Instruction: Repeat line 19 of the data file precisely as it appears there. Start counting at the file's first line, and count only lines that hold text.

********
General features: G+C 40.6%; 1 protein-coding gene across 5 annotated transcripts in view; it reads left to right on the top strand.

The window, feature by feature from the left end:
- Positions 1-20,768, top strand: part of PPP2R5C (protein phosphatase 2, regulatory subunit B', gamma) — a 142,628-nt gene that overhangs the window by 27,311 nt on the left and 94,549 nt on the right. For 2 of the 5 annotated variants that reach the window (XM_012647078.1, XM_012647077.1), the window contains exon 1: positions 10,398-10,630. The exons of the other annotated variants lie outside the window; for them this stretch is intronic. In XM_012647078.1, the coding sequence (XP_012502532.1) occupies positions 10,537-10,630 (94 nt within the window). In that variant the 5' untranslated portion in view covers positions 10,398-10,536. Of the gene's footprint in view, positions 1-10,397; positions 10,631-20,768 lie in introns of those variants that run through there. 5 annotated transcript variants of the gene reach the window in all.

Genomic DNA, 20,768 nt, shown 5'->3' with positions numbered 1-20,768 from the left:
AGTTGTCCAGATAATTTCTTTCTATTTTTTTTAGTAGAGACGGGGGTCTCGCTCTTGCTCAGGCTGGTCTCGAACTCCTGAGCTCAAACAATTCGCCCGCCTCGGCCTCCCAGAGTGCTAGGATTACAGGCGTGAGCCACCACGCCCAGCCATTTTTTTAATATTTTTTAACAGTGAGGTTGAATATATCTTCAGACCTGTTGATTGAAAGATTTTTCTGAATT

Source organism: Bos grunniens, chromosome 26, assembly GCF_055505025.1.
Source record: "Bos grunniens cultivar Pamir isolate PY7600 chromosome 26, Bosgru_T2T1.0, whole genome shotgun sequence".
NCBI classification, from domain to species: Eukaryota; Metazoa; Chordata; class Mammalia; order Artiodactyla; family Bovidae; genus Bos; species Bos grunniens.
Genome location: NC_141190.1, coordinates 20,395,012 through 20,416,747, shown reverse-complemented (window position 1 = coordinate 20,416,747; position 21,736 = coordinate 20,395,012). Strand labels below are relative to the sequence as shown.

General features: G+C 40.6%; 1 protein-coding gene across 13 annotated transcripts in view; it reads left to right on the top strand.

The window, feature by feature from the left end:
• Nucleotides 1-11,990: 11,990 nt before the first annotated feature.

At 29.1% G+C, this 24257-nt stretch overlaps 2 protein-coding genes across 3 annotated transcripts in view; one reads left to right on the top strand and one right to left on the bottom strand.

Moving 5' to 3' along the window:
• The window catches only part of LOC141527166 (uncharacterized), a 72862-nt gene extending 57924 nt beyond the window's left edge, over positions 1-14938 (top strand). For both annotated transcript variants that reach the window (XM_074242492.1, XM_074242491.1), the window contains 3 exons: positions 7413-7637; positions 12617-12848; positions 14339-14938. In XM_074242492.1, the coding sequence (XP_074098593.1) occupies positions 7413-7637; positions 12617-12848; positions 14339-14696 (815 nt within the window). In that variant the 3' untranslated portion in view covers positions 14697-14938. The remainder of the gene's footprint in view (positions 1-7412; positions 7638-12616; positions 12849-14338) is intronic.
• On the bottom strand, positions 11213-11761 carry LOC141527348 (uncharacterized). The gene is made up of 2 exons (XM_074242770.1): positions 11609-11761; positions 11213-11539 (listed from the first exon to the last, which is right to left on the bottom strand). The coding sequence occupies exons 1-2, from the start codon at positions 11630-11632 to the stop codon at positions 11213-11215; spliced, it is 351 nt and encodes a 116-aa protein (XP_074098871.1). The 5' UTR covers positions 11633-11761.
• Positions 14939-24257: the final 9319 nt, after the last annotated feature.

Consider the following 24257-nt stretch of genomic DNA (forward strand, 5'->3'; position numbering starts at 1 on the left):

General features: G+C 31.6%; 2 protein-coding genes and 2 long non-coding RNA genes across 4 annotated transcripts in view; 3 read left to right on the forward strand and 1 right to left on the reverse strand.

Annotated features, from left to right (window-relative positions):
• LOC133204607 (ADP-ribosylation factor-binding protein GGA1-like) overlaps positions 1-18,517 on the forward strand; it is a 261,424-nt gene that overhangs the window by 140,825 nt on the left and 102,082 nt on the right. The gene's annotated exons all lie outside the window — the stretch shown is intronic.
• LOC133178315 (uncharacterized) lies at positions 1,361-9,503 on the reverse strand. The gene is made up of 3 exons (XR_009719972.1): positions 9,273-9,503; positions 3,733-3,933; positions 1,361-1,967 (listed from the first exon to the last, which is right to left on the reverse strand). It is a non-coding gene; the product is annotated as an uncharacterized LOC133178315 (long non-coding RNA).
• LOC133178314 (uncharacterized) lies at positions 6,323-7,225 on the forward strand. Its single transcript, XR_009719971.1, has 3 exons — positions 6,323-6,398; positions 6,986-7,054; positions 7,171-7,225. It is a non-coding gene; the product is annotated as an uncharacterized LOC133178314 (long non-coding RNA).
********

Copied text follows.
General features: G+C 31.6%; 2 protein-coding genes and 2 long non-coding RNA genes across 4 annotated transcripts in view; 3 read left to right on the forward strand and 1 right to left on the reverse strand.